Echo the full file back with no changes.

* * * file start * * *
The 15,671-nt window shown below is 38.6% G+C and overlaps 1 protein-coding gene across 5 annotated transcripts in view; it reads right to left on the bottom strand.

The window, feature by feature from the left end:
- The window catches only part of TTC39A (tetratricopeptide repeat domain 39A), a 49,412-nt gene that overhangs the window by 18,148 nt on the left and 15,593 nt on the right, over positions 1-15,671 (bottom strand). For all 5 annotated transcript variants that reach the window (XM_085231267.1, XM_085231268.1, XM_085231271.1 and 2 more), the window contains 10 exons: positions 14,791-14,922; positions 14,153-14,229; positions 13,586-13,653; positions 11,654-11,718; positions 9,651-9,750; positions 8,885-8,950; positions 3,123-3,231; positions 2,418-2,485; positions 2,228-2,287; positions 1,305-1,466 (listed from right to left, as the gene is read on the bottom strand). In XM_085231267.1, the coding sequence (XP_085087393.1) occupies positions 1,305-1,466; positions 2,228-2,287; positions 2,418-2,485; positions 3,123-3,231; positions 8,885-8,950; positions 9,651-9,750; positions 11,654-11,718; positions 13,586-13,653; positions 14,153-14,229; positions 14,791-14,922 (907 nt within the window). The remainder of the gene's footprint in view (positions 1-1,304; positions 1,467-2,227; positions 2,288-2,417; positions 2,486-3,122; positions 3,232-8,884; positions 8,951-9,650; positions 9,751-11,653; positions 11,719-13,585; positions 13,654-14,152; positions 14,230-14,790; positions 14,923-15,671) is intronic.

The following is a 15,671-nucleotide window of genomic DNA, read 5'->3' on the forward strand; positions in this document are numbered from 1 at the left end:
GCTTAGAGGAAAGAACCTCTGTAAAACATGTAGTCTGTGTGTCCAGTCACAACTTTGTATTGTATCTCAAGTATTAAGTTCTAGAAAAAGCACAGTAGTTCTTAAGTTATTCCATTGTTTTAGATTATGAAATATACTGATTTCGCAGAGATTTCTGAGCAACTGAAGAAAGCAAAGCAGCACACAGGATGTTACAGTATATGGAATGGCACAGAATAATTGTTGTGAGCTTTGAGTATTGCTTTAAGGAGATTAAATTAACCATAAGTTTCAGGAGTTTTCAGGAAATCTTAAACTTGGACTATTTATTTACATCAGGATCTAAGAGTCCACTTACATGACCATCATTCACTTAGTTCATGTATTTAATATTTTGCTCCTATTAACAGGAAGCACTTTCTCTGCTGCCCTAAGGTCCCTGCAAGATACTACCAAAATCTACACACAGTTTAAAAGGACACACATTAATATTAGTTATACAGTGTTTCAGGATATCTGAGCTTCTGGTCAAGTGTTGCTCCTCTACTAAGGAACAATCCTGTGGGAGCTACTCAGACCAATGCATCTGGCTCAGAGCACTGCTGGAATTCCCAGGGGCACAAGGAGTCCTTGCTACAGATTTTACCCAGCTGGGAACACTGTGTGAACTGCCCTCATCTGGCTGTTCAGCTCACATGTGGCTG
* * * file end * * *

The 15,671-nt window shown below is 38.6% G+C and overlaps 1 protein-coding gene across 5 annotated transcripts in view; it reads right to left on the bottom strand.

The window, feature by feature from the left end:
- The window catches only part of TTC39A (tetratricopeptide repeat domain 39A), a 49,412-nt gene that overhangs the window by 18,148 nt on the left and 15,593 nt on the right, over positions 1-15,671 (bottom strand). For all 5 annotated transcript variants that reach the window (XM_085231267.1, XM_085231268.1, XM_085231271.1 and 2 more), the window contains 10 exons: positions 14,791-14,922; positions 14,153-14,229; positions 13,586-13,653; positions 11,654-11,718; positions 9,651-9,750; positions 8,885-8,950; positions 3,123-3,231; positions 2,418-2,485; positions 2,228-2,287; positions 1,305-1,466 (listed from right to left, as the gene is read on the bottom strand). In XM_085231267.1, the coding sequence (XP_085087393.1) occupies positions 1,305-1,466; positions 2,228-2,287; positions 2,418-2,485; positions 3,123-3,231; positions 8,885-8,950; positions 9,651-9,750; positions 11,654-11,718; positions 13,586-13,653; positions 14,153-14,229; positions 14,791-14,922 (907 nt within the window). The remainder of the gene's footprint in view (positions 1-1,304; positions 1,467-2,227; positions 2,288-2,417; positions 2,486-3,122; positions 3,232-8,884; positions 8,951-9,650; positions 9,751-11,653; positions 11,719-13,585; positions 13,654-14,152; positions 14,230-14,790; positions 14,923-15,671) is intronic.

The following is a 15,671-nucleotide window of genomic DNA, read 5'->3' on the forward strand; positions in this document are numbered from 1 at the left end:
GCTTAGAGGAAAGAACCTCTGTAAAACATGTAGTCTGTGTGTCCAGTCACAACTTTGTATTGTATCTCAAGTATTAAGTTCTAGAAAAAGCACAGTAGTTCTTAAGTTATTCCATTGTTTTAGATTATGAAATATACTGATTTCGCAGAGATTTCTGAGCAACTGAAGAAAGCAAAGCAGCACACAGGATGTTACAGTATATGGAATGGCACAGAATAATTGTTGTGAGCTTTGAGTATTGCTTTAAGGAGATTAAATTAACCATAAGTTTCAGGAGTTTTCAGGAAATCTTAAACTTGGACTATTTATTTACATCAGGATCTAAGAGTCCACTTACATGACCATCATTCACTTAGTTCATGTATTTAATATTTTGCTCCTATTAACAGGAAGCACTTTCTCTGCTGCCCTAAGGTCCCTGCAAGATACTACCAAAATCTACACACAGTTTAAAAGGACACACATTAATATTAGTTATACAGTGTTTCAGGATATCTGAGCTTCTGGTCAAGTGTTGCTCCTCTACTAAGGAACAATCCTGTGGGAGCTACTCAGACCAATGCATCTGGCTCAGAGCACTGCTGGAATTCCCAGGGGCACAAGGAGTCCTTGCTACAGATTTTACCCAGCTGGGAACACTGTGTGAACTGCCCTCATCTGGCTGTTCAGCTCACATGTGGCTG